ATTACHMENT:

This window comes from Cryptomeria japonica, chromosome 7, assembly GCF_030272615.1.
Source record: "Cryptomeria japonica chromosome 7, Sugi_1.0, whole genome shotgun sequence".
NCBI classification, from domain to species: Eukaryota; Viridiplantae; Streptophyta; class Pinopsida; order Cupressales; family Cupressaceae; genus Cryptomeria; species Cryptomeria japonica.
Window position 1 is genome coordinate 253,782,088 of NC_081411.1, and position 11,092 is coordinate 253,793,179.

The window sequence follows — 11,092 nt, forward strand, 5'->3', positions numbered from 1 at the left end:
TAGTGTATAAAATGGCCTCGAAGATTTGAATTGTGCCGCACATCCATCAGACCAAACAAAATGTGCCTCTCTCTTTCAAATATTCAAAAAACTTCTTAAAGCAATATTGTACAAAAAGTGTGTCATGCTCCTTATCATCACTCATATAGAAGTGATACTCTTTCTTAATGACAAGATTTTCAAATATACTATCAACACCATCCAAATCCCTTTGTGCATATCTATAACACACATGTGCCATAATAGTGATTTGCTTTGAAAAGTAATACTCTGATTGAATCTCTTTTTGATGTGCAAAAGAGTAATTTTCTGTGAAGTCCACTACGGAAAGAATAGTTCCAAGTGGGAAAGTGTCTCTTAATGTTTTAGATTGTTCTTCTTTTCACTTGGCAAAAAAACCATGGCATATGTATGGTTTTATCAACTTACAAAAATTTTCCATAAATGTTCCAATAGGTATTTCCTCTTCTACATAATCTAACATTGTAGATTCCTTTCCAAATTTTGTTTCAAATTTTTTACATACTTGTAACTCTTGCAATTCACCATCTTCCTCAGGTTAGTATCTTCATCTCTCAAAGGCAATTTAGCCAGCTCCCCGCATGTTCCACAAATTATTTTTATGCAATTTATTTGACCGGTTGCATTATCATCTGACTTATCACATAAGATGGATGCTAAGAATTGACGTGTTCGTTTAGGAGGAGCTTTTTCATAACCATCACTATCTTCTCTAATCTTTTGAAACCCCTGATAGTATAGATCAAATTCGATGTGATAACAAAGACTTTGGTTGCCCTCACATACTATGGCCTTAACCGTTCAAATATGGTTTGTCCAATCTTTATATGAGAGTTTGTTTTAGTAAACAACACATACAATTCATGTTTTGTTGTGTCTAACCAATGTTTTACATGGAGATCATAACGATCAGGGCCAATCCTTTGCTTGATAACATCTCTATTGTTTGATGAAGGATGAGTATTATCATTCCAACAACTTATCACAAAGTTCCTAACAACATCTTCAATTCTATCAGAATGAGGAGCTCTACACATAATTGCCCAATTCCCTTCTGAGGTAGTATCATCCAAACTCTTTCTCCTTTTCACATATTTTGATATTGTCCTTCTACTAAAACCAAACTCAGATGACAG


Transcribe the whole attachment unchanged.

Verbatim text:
This window comes from Cryptomeria japonica, chromosome 7, assembly GCF_030272615.1.
Source record: "Cryptomeria japonica chromosome 7, Sugi_1.0, whole genome shotgun sequence".
NCBI classification, from domain to species: Eukaryota; Viridiplantae; Streptophyta; class Pinopsida; order Cupressales; family Cupressaceae; genus Cryptomeria; species Cryptomeria japonica.
Window position 1 is genome coordinate 253,782,088 of NC_081411.1, and position 11,092 is coordinate 253,793,179.

The window sequence follows — 11,092 nt, forward strand, 5'->3', positions numbered from 1 at the left end:
TAGTGTATAAAATGGCCTCGAAGATTTGAATTGTGCCGCACATCCATCAGACCAAACAAAATGTGCCTCTCTCTTTCAAATATTCAAAAAACTTCTTAAAGCAATATTGTACAAAAAGTGTGTCATGCTCCTTATCATCACTCATATAGAAGTGATACTCTTTCTTAATGACAAGATTTTCAAATATACTATCAACACCATCCAAATCCCTTTGTGCATATCTATAACACACATGTGCCATAATAGTGATTTGCTTTGAAAAGTAATACTCTGATTGAATCTCTTTTTGATGTGCAAAAGAGTAATTTTCTGTGAAGTCCACTACGGAAAGAATAGTTCCAAGTGGGAAAGTGTCTCTTAATGTTTTAGATTGTTCTTCTTTTCACTTGGCAAAAAAACCATGGCATATGTATGGTTTTATCAACTTACAAAAATTTTCCATAAATGTTCCAATAGGTATTTCCTCTTCTACATAATCTAACATTGTAGATTCCTTTCCAAATTTTGTTTCAAATTTTTTACATACTTGTAACTCTTGCAATTCACCATCTTCCTCAGGTTAGTATCTTCATCTCTCAAAGGCAATTTAGCCAGCTCCCCGCATGTTCCACAAATTATTTTTATGCAATTTATTTGACCGGTTGCATTATCATCTGACTTATCACATAAGATGGATGCTAAGAATTGACGTGTTCGTTTAGGAGGAGCTTTTTCATAACCATCACTATCTTCTCTAATCTTTTGAAACCCCTGATAGTATAGATCAAATTCGATGTGATAACAAAGACTTTGGTTGCCCTCACATACTATGGCCTTAACCGTTCAAATATGGTTTGTCCAATCTTTATATGAGAGTTTGTTTTAGTAAACAACACATACAATTCATGTTTTGTTGTGTCTAACCAATGTTTTACATGGAGATCATAACGATCAGGGCCAATCCTTTGCTTGATAACATCTCTATTGTTTGATGAAGGATGAGTATTATCATTCCAACAACTTATCACAAAGTTCCTAACAACATCTTCAATTCTATCAGAATGAGGAGCTCTACACATAATTGCCCAATTCCCTTCTGAGGTAGTATCATCCAAACTCTTTCTCCTTTTCACATATTTTGATATTGTCCTTCTACTAAAACCAAACTCAGATGACAG